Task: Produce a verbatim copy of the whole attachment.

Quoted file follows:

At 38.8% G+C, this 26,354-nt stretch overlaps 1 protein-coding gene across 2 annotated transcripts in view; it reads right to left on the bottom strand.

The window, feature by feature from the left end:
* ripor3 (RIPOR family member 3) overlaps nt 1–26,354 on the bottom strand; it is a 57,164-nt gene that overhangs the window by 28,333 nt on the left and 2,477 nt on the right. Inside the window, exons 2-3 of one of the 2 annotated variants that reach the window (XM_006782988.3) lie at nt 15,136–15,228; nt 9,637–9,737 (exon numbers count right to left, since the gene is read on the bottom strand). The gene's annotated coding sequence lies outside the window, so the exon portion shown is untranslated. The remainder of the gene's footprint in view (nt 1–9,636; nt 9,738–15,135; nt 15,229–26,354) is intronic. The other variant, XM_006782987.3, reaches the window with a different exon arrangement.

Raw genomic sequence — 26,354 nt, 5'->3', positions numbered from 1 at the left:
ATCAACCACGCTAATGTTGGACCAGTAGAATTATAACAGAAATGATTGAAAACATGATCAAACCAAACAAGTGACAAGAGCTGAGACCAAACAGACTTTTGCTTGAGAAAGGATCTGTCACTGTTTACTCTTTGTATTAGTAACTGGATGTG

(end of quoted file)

At 38.8% G+C, this 26,354-nt stretch overlaps 1 protein-coding gene across 2 annotated transcripts in view; it reads right to left on the bottom strand.

The window, feature by feature from the left end:
* ripor3 (RIPOR family member 3) overlaps nt 1–26,354 on the bottom strand; it is a 57,164-nt gene that overhangs the window by 28,333 nt on the left and 2,477 nt on the right. Inside the window, exons 2-3 of one of the 2 annotated variants that reach the window (XM_006782988.3) lie at nt 15,136–15,228; nt 9,637–9,737 (exon numbers count right to left, since the gene is read on the bottom strand). The gene's annotated coding sequence lies outside the window, so the exon portion shown is untranslated. The remainder of the gene's footprint in view (nt 1–9,636; nt 9,738–15,135; nt 15,229–26,354) is intronic. The other variant, XM_006782987.3, reaches the window with a different exon arrangement.

Raw genomic sequence — 26,354 nt, 5'->3', positions numbered from 1 at the left:
ATCAACCACGCTAATGTTGGACCAGTAGAATTATAACAGAAATGATTGAAAACATGATCAAACCAAACAAGTGACAAGAGCTGAGACCAAACAGACTTTTGCTTGAGAAAGGATCTGTCACTGTTTACTCTTTGTATTAGTAACTGGATGTG